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Your Money Is Good Here

By Amy Radishofski, Staff Reporter, Manufacturing.netIn a post-9/11 world, Americans are skittish about any foreign influence on U.S. soil, but are we shortchanging ourselves when it comes to foreign business investments?

Where do we draw the line between national security and economic benefit? It’s a tough question. On one hand, the government must do everything in its power to safeguard the American people. On the other, foreign investors provide jobs for the American people.
Investing in the U.S. provides foreign companies with domestic market opportunities and innovative, productive workers. While the cost of labor may be higher, the technology available and worker productivity can offset much of the extra cost, according to Steve Ackerman, President, UK-based FKI Logistex, a provider of automated material handling solutions.
Thanks to outsourcing and oil, most of the companies looking to invest in the U.S. are from China or Arab countries—a red flag for most Americans.
But the United States can’t shelter itself from investments that can boost the economy and add jobs.
How helpful can those investments be? Take Georgia—the state saw $2 billion worth of foreign direct investment (FDI) last year, according to Heidi Green, Deputy Commissioner for Global Commerce with the Georgia Department of Economic Development. Georgia is not alone. States across the country try to woo international companies like Toyota and BASF.
Traditionally, the U.S. has had an open investment policy, with the exception of cases that may prove a risk to national security. As a safety net, the Exon-Florio provision was built into the investment policy. Although it is limited solely to acquisitions, it establishes the Committee on Foreign Investment in the United States (CFIUS), an inter-agency committee which reviews cases that may be a security risk.
According to the Treasury Department, Exon-Florio was not designed to inhibit foreign investment. It allows the U.S. to remain open to foreign investors, and when necessary, evaluate potential security risks.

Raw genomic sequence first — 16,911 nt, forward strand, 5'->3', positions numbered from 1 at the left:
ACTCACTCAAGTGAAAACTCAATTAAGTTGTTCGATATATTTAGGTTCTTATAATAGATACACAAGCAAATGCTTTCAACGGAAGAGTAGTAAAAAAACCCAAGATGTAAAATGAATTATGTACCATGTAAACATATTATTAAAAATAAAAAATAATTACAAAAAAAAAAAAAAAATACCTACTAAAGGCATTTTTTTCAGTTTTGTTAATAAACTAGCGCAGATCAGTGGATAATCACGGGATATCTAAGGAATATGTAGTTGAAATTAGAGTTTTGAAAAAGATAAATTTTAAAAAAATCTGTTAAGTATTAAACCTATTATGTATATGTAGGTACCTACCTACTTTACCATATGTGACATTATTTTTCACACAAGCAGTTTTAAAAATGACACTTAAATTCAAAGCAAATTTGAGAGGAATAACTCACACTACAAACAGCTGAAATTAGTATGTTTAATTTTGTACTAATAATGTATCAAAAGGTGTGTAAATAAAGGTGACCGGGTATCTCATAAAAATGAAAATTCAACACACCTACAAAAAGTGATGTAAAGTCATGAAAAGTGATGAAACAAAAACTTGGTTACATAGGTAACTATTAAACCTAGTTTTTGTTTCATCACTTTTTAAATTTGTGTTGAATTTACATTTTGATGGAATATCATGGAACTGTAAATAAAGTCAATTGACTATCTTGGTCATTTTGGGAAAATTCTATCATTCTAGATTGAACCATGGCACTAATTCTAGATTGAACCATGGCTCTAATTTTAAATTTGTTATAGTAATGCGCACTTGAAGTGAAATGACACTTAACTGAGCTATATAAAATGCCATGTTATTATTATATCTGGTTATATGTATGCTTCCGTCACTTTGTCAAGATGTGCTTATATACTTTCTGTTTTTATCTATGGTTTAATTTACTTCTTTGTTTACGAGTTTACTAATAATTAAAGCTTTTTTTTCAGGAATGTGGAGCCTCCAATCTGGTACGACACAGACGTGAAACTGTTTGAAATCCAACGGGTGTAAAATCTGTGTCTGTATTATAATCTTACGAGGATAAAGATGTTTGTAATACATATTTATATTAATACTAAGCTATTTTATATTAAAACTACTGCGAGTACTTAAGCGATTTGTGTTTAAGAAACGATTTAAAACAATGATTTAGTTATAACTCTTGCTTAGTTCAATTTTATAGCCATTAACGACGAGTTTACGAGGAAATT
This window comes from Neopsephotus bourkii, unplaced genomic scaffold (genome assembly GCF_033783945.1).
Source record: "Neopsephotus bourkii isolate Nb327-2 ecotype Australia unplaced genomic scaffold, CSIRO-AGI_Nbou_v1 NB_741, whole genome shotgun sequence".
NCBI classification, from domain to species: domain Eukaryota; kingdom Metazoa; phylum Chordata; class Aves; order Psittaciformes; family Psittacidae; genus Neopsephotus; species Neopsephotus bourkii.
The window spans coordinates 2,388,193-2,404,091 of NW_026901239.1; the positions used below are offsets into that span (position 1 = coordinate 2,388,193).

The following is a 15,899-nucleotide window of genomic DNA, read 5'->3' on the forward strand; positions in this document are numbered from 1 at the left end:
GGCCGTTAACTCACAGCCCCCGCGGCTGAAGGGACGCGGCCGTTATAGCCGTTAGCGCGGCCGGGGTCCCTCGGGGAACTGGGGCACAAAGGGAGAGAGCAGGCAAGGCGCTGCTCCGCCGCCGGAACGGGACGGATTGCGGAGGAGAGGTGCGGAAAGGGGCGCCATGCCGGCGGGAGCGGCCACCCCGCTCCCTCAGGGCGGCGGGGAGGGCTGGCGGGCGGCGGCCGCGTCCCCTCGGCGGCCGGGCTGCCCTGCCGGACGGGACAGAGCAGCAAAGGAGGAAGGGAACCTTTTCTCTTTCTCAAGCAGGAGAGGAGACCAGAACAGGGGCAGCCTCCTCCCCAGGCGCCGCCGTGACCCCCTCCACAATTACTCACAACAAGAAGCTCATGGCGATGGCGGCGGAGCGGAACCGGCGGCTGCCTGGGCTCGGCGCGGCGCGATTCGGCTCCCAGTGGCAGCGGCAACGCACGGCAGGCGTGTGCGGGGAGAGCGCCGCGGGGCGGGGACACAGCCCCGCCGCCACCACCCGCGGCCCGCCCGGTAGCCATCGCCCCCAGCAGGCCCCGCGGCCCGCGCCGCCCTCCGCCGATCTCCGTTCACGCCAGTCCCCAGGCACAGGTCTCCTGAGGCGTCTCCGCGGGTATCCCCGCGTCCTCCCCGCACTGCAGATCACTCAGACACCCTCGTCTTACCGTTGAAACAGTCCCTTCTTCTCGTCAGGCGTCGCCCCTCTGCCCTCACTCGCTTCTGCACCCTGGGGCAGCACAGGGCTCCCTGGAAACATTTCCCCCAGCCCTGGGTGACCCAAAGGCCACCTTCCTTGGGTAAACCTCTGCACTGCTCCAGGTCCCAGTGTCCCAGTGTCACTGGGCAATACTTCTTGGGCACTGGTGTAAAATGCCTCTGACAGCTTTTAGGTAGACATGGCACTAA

While it is optional for a foreign company to file with CFIUS, it is beneficial. Attorney Christopher Wall of Pillsbury Winthrop Shaw Pittman LLP says the filing “is a clean bill of health—a vaccine of sorts—against suspicion later on.”
That ‘clean bill of health’ has an additional advantage following the most recent reform to the CFIUS legislation. It has been expanded to cover anything that can be defined as “critical infrastructure.” Wall says the open-ended term can be made to apply to just about anything. Usually, it refers to sensitive technological exports and classified contracts, but could be any asset vital to U.S. national security.
“Foreign ownership of assets is a risk,” said Wall. “But the new jobs and technology create a stronger economy, which makes the country more secure.”
The U.S. is not alone with its screening either. Other countries have potentially harsher restrictions in the name of security, but with Arab countries and the Chinese looking to invest more overseas, we need to be careful, but not restrictive, Wall cautions.
Wall also stresses that businesses need predictability; they need to be able to adjust for areas of high demand, low labor and favorable infrastructure. There is the potential for the critical infrastructure clause to be abused, but the bottom line is that countries need foreign investment.
“To put a fence around it would hurt long-term growth,” he added.
FDI isn’t just good for the economy; it’s good for manufacturers too. Foreign investments help to bring companies into the global marketplace.
As Ackerman points out, more and more companies are designing for the global marketplace. From using metric instead of imperial measurements to moving beyond geographical boundaries, globalization is a competitive necessity.
“American companies can’t have blinders on and only look at the North American market,” said Ackerman. “They need to look at things from a global perspective or the world will pass them by.”
“A domestic-only focus would shortchange any country’s economy,” added Wall.
The U.S. isn’t just out to court foreign investors; it is also looking to expand domestic companies on a worldwide scale.
China is Georgia’s fifth-largest trading partner, and the state is looking to increase its global footprint. Georgia has missions where it sends delegations abroad and brings foreign representatives to the U.S. Companies are matched with similar U.S.-based companies or suppliers, improving the trade balance for all involved.
Participating in the global marketplace won’t hurt domestic companies’ ability to compete. Investments boost the economy, which in turn boosts the market. Moreover, as Green notes, some of the foreign companies use domestic suppliers.
“We have room for everybody,” she adds.
For more information on Exon-Florio, click here.